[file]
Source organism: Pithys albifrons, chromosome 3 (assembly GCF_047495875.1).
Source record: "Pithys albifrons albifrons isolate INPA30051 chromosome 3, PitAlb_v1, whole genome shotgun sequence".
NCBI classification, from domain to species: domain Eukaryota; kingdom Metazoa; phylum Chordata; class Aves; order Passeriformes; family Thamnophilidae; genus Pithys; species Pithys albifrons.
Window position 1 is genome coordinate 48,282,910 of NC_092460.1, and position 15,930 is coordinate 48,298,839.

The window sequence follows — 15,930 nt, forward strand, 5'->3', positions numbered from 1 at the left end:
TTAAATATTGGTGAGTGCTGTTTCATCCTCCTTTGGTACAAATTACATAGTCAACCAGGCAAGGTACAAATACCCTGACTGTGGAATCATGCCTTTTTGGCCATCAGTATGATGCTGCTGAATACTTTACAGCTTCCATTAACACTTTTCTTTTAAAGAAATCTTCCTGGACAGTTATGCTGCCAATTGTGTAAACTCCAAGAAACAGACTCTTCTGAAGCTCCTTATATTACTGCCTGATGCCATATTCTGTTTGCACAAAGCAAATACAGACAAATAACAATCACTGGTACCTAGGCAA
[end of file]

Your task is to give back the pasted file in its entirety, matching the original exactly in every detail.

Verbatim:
Source organism: Pithys albifrons, chromosome 3 (assembly GCF_047495875.1).
Source record: "Pithys albifrons albifrons isolate INPA30051 chromosome 3, PitAlb_v1, whole genome shotgun sequence".
NCBI classification, from domain to species: domain Eukaryota; kingdom Metazoa; phylum Chordata; class Aves; order Passeriformes; family Thamnophilidae; genus Pithys; species Pithys albifrons.
Window position 1 is genome coordinate 48,282,910 of NC_092460.1, and position 15,930 is coordinate 48,298,839.

The window sequence follows — 15,930 nt, forward strand, 5'->3', positions numbered from 1 at the left end:
TTAAATATTGGTGAGTGCTGTTTCATCCTCCTTTGGTACAAATTACATAGTCAACCAGGCAAGGTACAAATACCCTGACTGTGGAATCATGCCTTTTTGGCCATCAGTATGATGCTGCTGAATACTTTACAGCTTCCATTAACACTTTTCTTTTAAAGAAATCTTCCTGGACAGTTATGCTGCCAATTGTGTAAACTCCAAGAAACAGACTCTTCTGAAGCTCCTTATATTACTGCCTGATGCCATATTCTGTTTGCACAAAGCAAATACAGACAAATAACAATCACTGGTACCTAGGCAA